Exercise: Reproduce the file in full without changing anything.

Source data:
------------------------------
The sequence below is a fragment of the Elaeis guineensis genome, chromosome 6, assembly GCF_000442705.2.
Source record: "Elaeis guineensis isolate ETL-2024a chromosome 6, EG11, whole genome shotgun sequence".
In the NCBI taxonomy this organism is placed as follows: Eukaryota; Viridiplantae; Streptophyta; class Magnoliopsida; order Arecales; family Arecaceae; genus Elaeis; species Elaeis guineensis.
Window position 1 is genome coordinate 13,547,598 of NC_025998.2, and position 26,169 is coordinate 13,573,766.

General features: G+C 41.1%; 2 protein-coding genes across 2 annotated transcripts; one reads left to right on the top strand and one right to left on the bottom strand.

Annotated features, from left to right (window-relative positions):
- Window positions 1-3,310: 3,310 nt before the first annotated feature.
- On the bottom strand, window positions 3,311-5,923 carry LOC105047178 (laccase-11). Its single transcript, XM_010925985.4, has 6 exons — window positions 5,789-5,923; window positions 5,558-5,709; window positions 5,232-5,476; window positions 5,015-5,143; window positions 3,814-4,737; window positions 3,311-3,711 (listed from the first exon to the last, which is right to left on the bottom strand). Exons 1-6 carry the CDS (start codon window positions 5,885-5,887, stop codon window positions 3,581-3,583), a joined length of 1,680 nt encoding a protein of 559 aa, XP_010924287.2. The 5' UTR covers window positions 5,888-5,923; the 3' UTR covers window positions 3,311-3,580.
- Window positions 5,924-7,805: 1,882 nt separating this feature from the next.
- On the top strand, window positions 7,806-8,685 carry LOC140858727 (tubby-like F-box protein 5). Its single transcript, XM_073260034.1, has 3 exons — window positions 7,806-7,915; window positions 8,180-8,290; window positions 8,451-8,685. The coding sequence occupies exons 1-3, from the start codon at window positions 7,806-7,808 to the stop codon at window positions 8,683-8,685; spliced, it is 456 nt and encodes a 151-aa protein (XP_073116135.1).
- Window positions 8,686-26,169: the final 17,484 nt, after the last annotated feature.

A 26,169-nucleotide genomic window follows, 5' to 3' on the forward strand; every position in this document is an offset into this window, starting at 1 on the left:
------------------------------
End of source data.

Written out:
The sequence below is a fragment of the Elaeis guineensis genome, chromosome 6, assembly GCF_000442705.2.
Source record: "Elaeis guineensis isolate ETL-2024a chromosome 6, EG11, whole genome shotgun sequence".
In the NCBI taxonomy this organism is placed as follows: Eukaryota; Viridiplantae; Streptophyta; class Magnoliopsida; order Arecales; family Arecaceae; genus Elaeis; species Elaeis guineensis.
Window position 1 is genome coordinate 13,547,598 of NC_025998.2, and position 26,169 is coordinate 13,573,766.

General features: G+C 41.1%; 2 protein-coding genes across 2 annotated transcripts; one reads left to right on the top strand and one right to left on the bottom strand.

Annotated features, from left to right (window-relative positions):
- Window positions 1-3,310: 3,310 nt before the first annotated feature.
- On the bottom strand, window positions 3,311-5,923 carry LOC105047178 (laccase-11). Its single transcript, XM_010925985.4, has 6 exons — window positions 5,789-5,923; window positions 5,558-5,709; window positions 5,232-5,476; window positions 5,015-5,143; window positions 3,814-4,737; window positions 3,311-3,711 (listed from the first exon to the last, which is right to left on the bottom strand). Exons 1-6 carry the CDS (start codon window positions 5,885-5,887, stop codon window positions 3,581-3,583), a joined length of 1,680 nt encoding a protein of 559 aa, XP_010924287.2. The 5' UTR covers window positions 5,888-5,923; the 3' UTR covers window positions 3,311-3,580.
- Window positions 5,924-7,805: 1,882 nt separating this feature from the next.
- On the top strand, window positions 7,806-8,685 carry LOC140858727 (tubby-like F-box protein 5). Its single transcript, XM_073260034.1, has 3 exons — window positions 7,806-7,915; window positions 8,180-8,290; window positions 8,451-8,685. The coding sequence occupies exons 1-3, from the start codon at window positions 7,806-7,808 to the stop codon at window positions 8,683-8,685; spliced, it is 456 nt and encodes a 151-aa protein (XP_073116135.1).
- Window positions 8,686-26,169: the final 17,484 nt, after the last annotated feature.

A 26,169-nucleotide genomic window follows, 5' to 3' on the forward strand; every position in this document is an offset into this window, starting at 1 on the left: